One hears much of the ‘art’ of batting. Connoisseurs can while away many a happy hour discussing the nature of this intangible and those who have come nearest to perfecting the imperfectible. A recurring cast of characters inevitably crop up in such conversations. Bradman, Lara, Sobers, Hutton and Tendulkar amongst others are such figures, generally considered to have at one point or another touched what Wordsworth would have us know as the sublime, transcending the limitations of mere mortals. Others, such as Viv Richards, Ian Botham and Sanath Jayasuriya have struck fear into opponents around the world by dint of their sheer ferocity. Shivnarine Chanderpaul, often likened by colour commentators to a crab at the wicket, rarely holds a place at the table in such exalted circles, and indeed it would be a stretch to consider him a sporting maestro or powerhouse. But Chanderpaul has perhaps achieved something equally as valuable in modern cricket, developing the skill of simply not getting out.
One of the oldest clichés in cricket and one of the first gems of wisdom imparted to every cricketing neophyte is that it is impossible to score runs from the pavilion. Taking this maxim to its logical and extreme conclusion, the man from Unity Village Guyana hardly seems to have been dismissed in the last two years. When he does actually get out he has typically faced at least a couple of hundred deliveries beforehand. The raw numbers themselves are staggering. In 2007 Chanderpaul averaged a Bradmanesque 111.60. Thus far this year he is faring hardly worse, scoring over 96 runs per dismissal. Approaching batting as being more akin to a mechanical process rather than an art, Chanderpaul has managed to reduce the complications and eccentricities inherent in any manifestation of the latter and instead play according to the certainties and quantifiable nature of the former. In a team where mercurial flashes of virtuosity are still valued above mere productivity, such an approach is all the more remarkable. His team-mates would be well served to follow his lead. Attempting to match the stroke play of a Lara or Tendulkar is a recipe for disaster for those of more limited talents and is a sure-fire route to an average in the mid-twenties at the highest level, a fact amply attested to by the majority of cricketers tried and recycled by the West Indian selectors over the last decade.
Of course, adopting the mindset of the West Indies’ most senior player is no easy task for players used to approaching the game in a manner so anathema to it and such discipline must be instilled at grassroots levels of the game in the region for it to become the norm rather than the exception. A dearth of genuinely exciting cricketing talent renders mental prowess and application at the crease even more vital and such an approach must be learned and practiced. Very few are born with such focus and concentration. Indeed, it has taken Chanderpaul himself nearly ten years of on the international circuit before he reached his current pinnacle of mental fortitude. An inability to consistently convert starts into hundreds had seriously marred Chanderpaul’s record up to 2002. In his first eight years of test cricket, Chanderpaul, despite an otherwise reasonable career, had managed a paltry two centuries. Over the next six and a half years that number had increased almost ten-fold to nineteen.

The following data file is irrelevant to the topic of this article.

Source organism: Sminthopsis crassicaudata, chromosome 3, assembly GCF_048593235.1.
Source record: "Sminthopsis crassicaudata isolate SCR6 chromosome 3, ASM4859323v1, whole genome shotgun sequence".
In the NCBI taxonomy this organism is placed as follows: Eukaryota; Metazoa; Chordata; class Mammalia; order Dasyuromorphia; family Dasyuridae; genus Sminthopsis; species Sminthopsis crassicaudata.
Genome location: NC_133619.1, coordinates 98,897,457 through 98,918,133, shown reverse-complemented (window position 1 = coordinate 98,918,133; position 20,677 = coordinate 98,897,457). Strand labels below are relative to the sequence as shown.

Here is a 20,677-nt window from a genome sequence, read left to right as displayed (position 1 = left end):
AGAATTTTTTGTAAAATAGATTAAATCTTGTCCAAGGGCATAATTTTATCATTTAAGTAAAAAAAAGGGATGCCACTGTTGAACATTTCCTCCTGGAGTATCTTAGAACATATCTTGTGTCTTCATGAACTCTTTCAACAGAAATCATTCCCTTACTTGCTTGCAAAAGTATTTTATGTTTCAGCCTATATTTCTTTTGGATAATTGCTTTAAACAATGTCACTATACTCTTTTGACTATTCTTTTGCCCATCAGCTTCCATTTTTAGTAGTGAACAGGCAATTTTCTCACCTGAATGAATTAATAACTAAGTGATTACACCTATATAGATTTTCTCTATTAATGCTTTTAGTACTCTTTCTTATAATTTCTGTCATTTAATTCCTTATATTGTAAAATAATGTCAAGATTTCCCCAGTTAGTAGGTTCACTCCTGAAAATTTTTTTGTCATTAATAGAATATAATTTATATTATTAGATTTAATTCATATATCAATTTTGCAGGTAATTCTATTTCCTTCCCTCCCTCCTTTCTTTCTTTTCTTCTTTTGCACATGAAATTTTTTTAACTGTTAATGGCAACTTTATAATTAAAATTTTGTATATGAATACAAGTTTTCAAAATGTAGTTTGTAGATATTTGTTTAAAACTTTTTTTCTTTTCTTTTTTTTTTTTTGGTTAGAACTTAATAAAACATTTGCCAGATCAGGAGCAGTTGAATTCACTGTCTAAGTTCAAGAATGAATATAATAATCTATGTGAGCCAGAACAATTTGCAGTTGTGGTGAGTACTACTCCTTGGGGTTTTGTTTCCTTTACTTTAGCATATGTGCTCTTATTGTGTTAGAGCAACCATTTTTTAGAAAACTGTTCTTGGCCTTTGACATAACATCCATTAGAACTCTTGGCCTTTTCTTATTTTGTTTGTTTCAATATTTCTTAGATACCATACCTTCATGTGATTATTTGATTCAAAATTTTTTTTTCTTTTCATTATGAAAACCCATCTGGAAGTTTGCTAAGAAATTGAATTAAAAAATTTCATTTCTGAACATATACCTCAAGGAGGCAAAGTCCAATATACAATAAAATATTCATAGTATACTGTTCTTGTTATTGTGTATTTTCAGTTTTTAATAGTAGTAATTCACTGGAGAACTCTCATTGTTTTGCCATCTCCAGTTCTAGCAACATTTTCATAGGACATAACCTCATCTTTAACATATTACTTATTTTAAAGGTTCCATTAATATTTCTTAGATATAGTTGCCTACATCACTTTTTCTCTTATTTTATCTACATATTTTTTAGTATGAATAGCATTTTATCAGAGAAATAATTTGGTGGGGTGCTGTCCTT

To conclude that Chanderpaul himself is a limited cricketer making the most of his talent based upon his batting style is misguided and unfair. In choosing to reduce risks to an absolute minimum during his lengthy stays at the crease, he is not attesting to his inability to play shots but rather accepting the self-evident truth that a cover drive on the up is more dangerous than a defensive prod or a circumspect leave. No one capable of scoring a 69 ball Test match hundred against Australia could be accused of being deficient in the stroke-play stakes. Even the stingiest of bowlers toss up the occasional pie, and Chanderpaul rarely fails to cash in. An unerringly correct selectivity rather than a purely defensive mindset has characterised Chanderpaul’s extraordinary recent success. Defensiveness for defensiveness’ sake can be every bit as fatal to an innings as cavalier statements of aggressive intent, and in the current series has led to two inexplicable dismissals where Devon Smith and Xavier Marshall simply padded up to straight deliveries. Chanderpaul is certainly a less attacking batsmen than either Smith or Marshall, but would never have attempted to leave such deliveries as doing so departs that other most helpful of cricketing clichés, that is playing each ball on its merit.
Very few individual strokes stand out in a Chanderpaul innings as being particularly memorable. Rarely does he render the viewer speechless in admiration and wonder or strike us as doing anything remarkable. The feeling that you are witnessing a piece of cricketing history in the making that so often stole over one when watching Brian Lara batting is not a characteristic response to a Chanderpaul knock. He can never aspire to join the pantheon of the elite, the cricketing gods of the sublime art of batting. But unlike these chosen few, every club cricketer in the world feels they can emulate the great man: what he has achieved does not seem so unattainable as the glittering achievements of Lara and Sobers. Such an idea is of course an illusion; we are no closer to being able to bat like Chanderpaul than we are of carting Shane Warne for six, but this comforting illusion is a testament to the simplicity of the man and his work. Far from being divine, he really is the everyman’s hero. Now, where’s my bat?